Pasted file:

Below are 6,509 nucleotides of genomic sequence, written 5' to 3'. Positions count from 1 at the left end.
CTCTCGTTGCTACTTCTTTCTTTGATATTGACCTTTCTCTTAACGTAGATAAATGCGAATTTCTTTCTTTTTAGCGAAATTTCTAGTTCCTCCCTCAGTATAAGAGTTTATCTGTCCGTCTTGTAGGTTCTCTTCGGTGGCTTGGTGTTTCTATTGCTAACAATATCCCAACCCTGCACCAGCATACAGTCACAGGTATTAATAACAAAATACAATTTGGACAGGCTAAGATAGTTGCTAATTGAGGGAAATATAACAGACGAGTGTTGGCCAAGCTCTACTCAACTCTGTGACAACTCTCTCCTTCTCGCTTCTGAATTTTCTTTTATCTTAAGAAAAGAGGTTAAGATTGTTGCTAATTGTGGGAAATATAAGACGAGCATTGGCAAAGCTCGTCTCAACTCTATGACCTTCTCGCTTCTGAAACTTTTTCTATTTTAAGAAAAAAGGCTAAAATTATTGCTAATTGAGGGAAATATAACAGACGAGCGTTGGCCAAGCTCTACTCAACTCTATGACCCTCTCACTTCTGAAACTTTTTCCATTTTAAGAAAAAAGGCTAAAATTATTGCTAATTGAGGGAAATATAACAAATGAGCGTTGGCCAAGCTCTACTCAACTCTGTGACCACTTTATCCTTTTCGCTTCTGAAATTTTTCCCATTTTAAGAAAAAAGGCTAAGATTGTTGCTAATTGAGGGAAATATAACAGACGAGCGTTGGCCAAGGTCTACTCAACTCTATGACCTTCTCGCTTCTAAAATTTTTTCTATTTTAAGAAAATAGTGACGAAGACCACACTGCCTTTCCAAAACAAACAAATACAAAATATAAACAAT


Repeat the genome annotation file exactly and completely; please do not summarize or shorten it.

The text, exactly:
Below are 6,509 nucleotides of genomic sequence, written 5' to 3'. Positions count from 1 at the left end.
CTCTCGTTGCTACTTCTTTCTTTGATATTGACCTTTCTCTTAACGTAGATAAATGCGAATTTCTTTCTTTTTAGCGAAATTTCTAGTTCCTCCCTCAGTATAAGAGTTTATCTGTCCGTCTTGTAGGTTCTCTTCGGTGGCTTGGTGTTTCTATTGCTAACAATATCCCAACCCTGCACCAGCATACAGTCACAGGTATTAATAACAAAATACAATTTGGACAGGCTAAGATAGTTGCTAATTGAGGGAAATATAACAGACGAGTGTTGGCCAAGCTCTACTCAACTCTGTGACAACTCTCTCCTTCTCGCTTCTGAATTTTCTTTTATCTTAAGAAAAGAGGTTAAGATTGTTGCTAATTGTGGGAAATATAAGACGAGCATTGGCAAAGCTCGTCTCAACTCTATGACCTTCTCGCTTCTGAAACTTTTTCTATTTTAAGAAAAAAGGCTAAAATTATTGCTAATTGAGGGAAATATAACAGACGAGCGTTGGCCAAGCTCTACTCAACTCTATGACCCTCTCACTTCTGAAACTTTTTCCATTTTAAGAAAAAAGGCTAAAATTATTGCTAATTGAGGGAAATATAACAAATGAGCGTTGGCCAAGCTCTACTCAACTCTGTGACCACTTTATCCTTTTCGCTTCTGAAATTTTTCCCATTTTAAGAAAAAAGGCTAAGATTGTTGCTAATTGAGGGAAATATAACAGACGAGCGTTGGCCAAGGTCTACTCAACTCTATGACCTTCTCGCTTCTAAAATTTTTTCTATTTTAAGAAAATAGTGACGAAGACCACACTGCCTTTCCAAAACAAACAAATACAAAATATAAACAAT